Tom has been busy fixing and extending relayfs in the last few months. We now have a fully functional printk on relayfs, allowing dynamic resizing and very large buffers at startup. Your feedback and testing is always welcome.17/03/2003: First release of relayfs code:
Thanks to the dedicated work of Tom Zanussi (IBM), the first implementation of relayfs is now available for download. Click on the sidebar to download the patch. Patches are also available for running the Linux Trace Toolkit, one the many anticipated clients, on relayfs. These patches and details on their use are available here.Old material
As the Linux kernel matures, there is an ever increasing number of facilities and tools that need to relay large amounts of data from kernel space to user space. Up to this point, each of these has had its own mechanism for relaying data. To supersede the individual mechanisms, we introduce the "high-speed data relay filesystem" (relayfs). As such, things like LTT, printk, EVLog, etc. should all use relayfs to get their data to user-space. The use of relayfs would, for example, avoid lost printk's. It would also result in the standardization of the way in which large amounts of data are transferred from kernel space to user space.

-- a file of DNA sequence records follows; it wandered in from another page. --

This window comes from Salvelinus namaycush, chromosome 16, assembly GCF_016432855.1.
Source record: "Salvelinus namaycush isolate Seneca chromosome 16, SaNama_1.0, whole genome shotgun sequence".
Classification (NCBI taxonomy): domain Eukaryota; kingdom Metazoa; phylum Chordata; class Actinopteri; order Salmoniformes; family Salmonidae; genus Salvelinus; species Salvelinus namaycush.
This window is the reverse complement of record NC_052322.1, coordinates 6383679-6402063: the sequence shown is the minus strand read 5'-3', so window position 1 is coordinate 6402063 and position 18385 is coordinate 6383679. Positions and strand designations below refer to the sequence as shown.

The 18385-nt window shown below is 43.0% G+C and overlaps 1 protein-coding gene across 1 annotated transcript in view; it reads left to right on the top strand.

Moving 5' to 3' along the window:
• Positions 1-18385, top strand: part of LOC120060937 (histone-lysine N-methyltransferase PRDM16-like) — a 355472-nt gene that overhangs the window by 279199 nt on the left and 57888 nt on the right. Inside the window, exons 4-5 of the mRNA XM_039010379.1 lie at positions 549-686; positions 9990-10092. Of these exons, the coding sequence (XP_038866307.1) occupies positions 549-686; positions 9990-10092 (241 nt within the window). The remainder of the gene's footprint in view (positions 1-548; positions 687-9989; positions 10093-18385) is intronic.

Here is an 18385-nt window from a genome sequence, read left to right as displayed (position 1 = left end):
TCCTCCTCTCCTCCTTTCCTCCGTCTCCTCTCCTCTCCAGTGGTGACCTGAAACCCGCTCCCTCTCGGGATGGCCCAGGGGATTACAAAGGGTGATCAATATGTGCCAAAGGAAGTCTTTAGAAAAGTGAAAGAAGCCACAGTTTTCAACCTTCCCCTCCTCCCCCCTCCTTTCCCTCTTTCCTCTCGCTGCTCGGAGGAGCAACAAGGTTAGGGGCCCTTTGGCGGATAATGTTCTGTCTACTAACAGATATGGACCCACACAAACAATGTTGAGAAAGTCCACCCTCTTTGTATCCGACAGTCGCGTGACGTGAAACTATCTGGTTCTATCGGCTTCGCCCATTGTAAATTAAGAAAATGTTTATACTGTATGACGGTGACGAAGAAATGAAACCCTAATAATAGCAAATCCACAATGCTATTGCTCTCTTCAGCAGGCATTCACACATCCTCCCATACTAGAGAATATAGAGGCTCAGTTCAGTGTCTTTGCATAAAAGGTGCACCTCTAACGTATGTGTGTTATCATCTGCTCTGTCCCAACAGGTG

The main idea behind the relayfs is that every data flow is put into a separate "channel" and each channel is a file. In practice, each channel is a separate memory buffer allocated from within kernel space upon channel instantiation. Software needing to relay data to user space would open a channel or a number of channels, depending on its needs, and would log data to that channel. All the buffering and locking mechanics are taken care of by the relayfs.The relayfs Team: